Wednesday, April 29, 2009

Quick'n'Dirty SQL

I'm a convinced DBIx::Class user, but from time to time I find myself in need of a quick'n'dirty alternative. Something that let's me meddle with a database without the need of setting up result set classes or using loaders, but at the same time something more powerful and expressive than pure DBI.

Therefore, I present to you DBIx::Simple . It's half-way between the thought-out, "enterprisey" DBIx::Class and the raw, "bare-metal" DBI.
Let's see what you can do with it! It tend to use it in conjunction with SQL::Abstract, since I'm familiar with it via the search method of DBIx::Class.
First things first: setting up a DBIx::Simple object is trivial if you already have a connected DBIx::Class schema:
$my_dbs = DBIx::Simple->connect( $my_schema->storage->dbh );
Even if you don't have a schema, you can use the same semantics as with DBIC (namely an array):
$my_dbs = DBIx::Simple->connect( $dsn, $user, $pass, \%options );

Quick'n'Dirty Hashes

Let's say we have a database which describes articles (i.e. there's table articles which has an article_id and a name column) and we want to turn that into a hash with the id as key and the name as value:
%articles = $my_dbs->select('articles')->map;

Note: assumes the table has just these two columns and article_id is the first column.

OK, but what if we want to mark some articles in the database as unavailable and have the hash return only the available articles? Just add an available column and there you go:
$available_articles = $my_dbs->select('articles', [qw/article_id name/], { available => 1 })->map;
Note: now we specify the two columns which make up the hash, along with the select condition so order and additional columns are not relevant anymore.
You might have noticed that the first code snippet creates a hash, while the second one creates a hash reference. DBIx::Simple will detect the context and return the appropriate value.

Quick'n'Dirty Arrays

You can also just pull out a list of all articles names, instead of a hash:

@article_list = $my_dbs->select('articles', ['name'])->flat;

Oh, just a list of unavailable articles, but you want the ids instead of the names? OK:

$unavailable_articles = $my_dbs->select('articles', ['article_id'], { available => 0 })->flat;

Note: as with map, DBIx::Simple will allow you to create either arrays or array references depending on context.

Quick'n'Dirty Complex Data Structures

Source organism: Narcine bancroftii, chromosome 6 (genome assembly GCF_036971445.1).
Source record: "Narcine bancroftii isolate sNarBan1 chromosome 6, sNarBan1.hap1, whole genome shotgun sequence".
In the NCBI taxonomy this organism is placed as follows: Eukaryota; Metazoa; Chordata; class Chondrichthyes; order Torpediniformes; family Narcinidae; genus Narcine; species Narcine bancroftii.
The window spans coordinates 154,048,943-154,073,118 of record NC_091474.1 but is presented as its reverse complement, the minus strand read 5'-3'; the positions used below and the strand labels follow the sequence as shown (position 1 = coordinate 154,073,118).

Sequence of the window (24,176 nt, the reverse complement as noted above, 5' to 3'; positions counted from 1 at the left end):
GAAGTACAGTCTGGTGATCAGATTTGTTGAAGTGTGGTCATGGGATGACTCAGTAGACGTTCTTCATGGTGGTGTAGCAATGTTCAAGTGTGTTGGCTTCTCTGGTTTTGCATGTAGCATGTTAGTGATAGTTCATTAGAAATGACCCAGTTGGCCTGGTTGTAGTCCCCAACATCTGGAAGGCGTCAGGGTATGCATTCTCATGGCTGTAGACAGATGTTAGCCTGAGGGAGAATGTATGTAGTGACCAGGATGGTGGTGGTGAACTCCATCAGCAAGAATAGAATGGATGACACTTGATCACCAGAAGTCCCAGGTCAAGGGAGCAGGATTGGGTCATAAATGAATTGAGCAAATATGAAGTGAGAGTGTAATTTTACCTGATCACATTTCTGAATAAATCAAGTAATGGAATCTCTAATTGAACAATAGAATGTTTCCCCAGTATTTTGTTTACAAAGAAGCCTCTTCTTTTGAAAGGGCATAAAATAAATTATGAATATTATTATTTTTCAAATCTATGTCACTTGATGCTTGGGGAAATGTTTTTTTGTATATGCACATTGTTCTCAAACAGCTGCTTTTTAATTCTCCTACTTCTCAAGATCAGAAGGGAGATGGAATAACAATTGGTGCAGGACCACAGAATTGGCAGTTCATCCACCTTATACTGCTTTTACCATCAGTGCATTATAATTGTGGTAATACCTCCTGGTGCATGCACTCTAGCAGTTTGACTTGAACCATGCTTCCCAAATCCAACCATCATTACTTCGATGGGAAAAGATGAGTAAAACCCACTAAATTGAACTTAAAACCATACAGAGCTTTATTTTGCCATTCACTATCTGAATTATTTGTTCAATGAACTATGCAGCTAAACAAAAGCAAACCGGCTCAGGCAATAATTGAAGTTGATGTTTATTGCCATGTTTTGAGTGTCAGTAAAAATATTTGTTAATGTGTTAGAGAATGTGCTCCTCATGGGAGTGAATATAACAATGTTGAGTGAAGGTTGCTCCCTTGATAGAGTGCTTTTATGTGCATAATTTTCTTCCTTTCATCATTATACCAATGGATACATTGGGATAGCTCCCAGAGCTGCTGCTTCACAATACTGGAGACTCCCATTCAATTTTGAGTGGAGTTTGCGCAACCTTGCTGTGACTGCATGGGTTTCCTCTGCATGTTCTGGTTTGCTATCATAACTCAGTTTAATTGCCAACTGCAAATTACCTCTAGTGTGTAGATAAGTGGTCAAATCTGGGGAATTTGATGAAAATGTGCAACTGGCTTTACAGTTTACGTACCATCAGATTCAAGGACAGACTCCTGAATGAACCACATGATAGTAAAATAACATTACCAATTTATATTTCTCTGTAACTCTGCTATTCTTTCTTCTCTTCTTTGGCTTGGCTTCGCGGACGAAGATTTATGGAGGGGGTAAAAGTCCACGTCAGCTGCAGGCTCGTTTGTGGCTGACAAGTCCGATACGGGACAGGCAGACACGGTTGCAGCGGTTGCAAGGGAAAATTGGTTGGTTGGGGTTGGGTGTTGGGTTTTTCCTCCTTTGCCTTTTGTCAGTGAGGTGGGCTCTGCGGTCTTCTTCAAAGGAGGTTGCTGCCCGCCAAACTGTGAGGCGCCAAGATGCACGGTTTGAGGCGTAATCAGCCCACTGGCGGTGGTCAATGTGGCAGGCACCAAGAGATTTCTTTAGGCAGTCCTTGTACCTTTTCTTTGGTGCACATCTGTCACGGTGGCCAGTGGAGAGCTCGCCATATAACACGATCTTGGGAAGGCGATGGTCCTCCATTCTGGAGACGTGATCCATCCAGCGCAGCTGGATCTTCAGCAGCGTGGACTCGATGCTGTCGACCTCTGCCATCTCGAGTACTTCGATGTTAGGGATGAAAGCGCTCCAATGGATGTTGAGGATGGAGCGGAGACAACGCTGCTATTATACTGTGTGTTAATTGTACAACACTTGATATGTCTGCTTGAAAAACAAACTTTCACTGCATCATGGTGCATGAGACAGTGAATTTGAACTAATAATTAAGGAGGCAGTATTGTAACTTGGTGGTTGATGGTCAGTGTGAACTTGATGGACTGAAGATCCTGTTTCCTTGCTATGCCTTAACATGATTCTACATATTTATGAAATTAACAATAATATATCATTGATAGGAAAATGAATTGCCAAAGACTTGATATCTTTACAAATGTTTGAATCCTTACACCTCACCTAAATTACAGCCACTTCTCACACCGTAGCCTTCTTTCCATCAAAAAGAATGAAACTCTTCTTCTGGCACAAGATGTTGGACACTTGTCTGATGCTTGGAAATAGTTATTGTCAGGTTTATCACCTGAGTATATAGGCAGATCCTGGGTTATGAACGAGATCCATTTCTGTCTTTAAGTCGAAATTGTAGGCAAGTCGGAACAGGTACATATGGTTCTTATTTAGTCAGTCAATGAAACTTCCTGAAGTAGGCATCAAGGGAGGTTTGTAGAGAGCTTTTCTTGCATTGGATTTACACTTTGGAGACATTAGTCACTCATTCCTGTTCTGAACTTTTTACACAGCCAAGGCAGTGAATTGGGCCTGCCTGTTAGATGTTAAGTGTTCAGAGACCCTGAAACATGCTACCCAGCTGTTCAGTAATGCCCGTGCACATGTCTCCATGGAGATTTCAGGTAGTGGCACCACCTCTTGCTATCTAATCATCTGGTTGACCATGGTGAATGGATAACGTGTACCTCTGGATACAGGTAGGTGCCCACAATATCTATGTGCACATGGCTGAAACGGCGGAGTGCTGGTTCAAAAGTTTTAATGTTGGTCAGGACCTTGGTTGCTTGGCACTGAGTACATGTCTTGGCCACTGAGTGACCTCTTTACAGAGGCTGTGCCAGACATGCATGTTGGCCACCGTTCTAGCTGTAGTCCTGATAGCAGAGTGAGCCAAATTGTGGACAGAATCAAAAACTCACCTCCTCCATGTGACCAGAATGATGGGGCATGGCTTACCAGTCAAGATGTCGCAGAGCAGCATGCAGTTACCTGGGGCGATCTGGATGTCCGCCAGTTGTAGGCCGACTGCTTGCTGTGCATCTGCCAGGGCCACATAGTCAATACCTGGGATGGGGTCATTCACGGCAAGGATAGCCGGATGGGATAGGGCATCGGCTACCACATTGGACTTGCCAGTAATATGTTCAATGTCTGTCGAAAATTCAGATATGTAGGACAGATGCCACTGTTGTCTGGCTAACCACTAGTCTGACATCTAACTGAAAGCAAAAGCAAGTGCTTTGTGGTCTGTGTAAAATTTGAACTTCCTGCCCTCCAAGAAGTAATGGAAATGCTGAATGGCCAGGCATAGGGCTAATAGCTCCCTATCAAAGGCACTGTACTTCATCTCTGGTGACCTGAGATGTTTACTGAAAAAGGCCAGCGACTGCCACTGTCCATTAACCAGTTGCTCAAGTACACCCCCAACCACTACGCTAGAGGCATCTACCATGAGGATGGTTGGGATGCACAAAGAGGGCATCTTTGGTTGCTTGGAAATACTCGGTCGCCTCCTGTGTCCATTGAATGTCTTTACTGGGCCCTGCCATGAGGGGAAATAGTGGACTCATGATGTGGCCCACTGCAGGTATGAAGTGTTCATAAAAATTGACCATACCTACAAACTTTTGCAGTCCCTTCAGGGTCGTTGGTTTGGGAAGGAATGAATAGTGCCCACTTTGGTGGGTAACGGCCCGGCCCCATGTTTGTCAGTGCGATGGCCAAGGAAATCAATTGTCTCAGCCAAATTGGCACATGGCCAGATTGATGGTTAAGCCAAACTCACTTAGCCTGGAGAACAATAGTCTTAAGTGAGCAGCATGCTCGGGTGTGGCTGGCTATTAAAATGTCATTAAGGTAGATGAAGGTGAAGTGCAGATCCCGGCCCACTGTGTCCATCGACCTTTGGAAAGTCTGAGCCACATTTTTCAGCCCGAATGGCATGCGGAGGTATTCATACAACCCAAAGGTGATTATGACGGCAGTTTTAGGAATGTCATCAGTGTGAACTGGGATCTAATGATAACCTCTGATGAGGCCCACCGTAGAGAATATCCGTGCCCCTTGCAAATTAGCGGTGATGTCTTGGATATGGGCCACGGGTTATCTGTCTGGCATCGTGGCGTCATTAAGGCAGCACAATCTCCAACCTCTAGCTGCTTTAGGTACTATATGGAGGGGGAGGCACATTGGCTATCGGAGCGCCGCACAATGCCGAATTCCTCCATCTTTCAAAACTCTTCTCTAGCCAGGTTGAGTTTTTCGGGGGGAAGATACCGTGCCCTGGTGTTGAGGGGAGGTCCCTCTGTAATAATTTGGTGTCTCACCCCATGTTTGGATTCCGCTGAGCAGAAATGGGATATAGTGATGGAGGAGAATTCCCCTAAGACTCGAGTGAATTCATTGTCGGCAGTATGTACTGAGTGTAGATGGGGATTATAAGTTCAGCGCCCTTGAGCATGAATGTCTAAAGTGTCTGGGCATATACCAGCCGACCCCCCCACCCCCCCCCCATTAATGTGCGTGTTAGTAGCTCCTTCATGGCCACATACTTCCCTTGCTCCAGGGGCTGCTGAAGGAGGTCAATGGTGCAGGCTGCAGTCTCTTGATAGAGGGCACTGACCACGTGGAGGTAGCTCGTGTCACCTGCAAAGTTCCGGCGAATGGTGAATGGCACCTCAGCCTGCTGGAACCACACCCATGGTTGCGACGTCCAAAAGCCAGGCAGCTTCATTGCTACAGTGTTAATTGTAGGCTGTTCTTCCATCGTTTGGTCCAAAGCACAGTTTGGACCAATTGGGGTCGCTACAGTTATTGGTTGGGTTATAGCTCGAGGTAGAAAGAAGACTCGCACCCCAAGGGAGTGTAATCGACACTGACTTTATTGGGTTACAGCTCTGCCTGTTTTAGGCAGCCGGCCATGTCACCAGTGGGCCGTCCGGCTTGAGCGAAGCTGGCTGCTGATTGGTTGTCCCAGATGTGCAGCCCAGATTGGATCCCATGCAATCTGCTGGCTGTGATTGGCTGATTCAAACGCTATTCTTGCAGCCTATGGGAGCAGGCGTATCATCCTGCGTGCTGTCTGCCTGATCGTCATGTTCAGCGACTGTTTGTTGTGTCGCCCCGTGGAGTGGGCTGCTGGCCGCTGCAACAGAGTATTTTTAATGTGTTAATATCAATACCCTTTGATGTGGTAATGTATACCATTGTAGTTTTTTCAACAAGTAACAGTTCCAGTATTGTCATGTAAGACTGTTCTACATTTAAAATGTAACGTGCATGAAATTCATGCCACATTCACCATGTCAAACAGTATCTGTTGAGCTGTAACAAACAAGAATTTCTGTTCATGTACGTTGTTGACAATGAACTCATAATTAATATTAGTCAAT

Now let's consider something more complex. Let's get all the data pertaining to articles in a big array. Each record will be a hash with column names as keys and record values as values:

@all_articles = $my_dbs->select('articles')->hashes;

That's all there is to it. Of course you can get an array of arrays (with the arrays method, of course). For arrays of arrays it's best to specify a column list so as not to rely on the implicit column order provided by the database:

@articles_as_arrays = $my_dbs->select('articles', [qw/article_id name available supplier/])->arrays;

But let's go to something even more wonderful, like a hash of hashes. The first level hash will have the article_id as key and the second level hashes will have column names as hashes (just like in the previous examples):

$article_hash = $my_dbs->select('articles')->map_hashes('article_id');

As you can see, any way you want to slice and dice your database data, DBIx::Simple will lend a helpful hand.

Quick'n'Dirty Updates

Quickly make all articles from the ACME supplier as unavailable, because he's temporarily unable to deliver? No problem:

$my_dbs->update('articles', { available => 0 }, { supplier => 'ACME'} );

The first hash represents column to set and the second columns on which to filter.

Quick'n'Dirty Cleanup

And finally, as a bonus, a method to quickly empty all tables in a MySQL database (hopefully, it's the test database and not the production one):

@table_list = $my_dbs->query('SHOW TABLES')->flat;
$my_dbs->delete($table) foreach my $table (@table_list);

That's it! But there are plenty more examples and informations available on CPAN.

1 comment:

  1. I can think of a number of occasions where I could have used this had I only known about it. Thanks very much for the helpful post!